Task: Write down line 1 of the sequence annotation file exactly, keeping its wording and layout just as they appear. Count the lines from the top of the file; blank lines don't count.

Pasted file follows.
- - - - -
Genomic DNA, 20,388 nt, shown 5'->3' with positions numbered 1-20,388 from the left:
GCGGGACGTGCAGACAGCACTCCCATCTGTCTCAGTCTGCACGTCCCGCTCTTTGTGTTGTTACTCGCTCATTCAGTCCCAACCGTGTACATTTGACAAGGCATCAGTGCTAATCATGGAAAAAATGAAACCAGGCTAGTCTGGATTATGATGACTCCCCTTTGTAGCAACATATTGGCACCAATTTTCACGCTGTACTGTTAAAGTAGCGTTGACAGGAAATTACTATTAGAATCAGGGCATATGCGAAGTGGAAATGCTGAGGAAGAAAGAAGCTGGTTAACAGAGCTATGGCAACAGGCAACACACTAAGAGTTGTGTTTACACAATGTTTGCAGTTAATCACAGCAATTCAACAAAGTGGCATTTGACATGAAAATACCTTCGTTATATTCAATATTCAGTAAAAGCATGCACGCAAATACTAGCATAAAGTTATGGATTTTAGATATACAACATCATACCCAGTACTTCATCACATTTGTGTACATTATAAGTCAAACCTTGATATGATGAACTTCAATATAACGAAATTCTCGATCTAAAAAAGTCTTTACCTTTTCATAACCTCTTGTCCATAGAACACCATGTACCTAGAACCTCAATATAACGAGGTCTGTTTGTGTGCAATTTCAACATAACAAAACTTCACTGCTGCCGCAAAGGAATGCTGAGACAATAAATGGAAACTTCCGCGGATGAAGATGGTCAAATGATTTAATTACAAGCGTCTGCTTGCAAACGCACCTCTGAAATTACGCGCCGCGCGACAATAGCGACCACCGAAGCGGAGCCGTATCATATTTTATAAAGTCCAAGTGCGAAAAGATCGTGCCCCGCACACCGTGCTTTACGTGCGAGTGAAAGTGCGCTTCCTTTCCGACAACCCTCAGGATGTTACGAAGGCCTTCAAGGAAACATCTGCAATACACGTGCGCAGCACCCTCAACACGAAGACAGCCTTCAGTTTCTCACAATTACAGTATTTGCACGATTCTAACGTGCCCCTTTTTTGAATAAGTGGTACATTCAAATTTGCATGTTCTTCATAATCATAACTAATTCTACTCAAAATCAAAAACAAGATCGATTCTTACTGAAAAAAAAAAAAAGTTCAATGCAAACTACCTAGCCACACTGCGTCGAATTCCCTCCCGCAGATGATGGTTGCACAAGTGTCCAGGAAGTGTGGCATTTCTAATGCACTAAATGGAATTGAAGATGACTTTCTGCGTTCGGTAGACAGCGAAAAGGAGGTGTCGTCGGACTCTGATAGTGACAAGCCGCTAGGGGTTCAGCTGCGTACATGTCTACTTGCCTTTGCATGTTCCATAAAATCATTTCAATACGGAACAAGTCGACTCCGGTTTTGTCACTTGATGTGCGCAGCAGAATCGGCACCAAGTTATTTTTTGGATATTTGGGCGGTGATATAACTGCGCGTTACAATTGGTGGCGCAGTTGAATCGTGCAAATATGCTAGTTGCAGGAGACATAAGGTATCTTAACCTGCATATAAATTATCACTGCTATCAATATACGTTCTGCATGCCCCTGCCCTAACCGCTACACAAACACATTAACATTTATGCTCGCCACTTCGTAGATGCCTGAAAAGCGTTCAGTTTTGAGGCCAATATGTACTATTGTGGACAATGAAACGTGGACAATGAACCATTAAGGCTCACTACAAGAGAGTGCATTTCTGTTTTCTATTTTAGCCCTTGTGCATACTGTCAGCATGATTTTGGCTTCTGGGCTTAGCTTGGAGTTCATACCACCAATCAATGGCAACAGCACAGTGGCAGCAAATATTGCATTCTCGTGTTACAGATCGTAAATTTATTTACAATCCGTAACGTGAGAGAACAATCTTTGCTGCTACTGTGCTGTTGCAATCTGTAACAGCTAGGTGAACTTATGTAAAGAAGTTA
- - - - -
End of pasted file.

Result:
Genomic DNA, 20,388 nt, shown 5'->3' with positions numbered 1-20,388 from the left: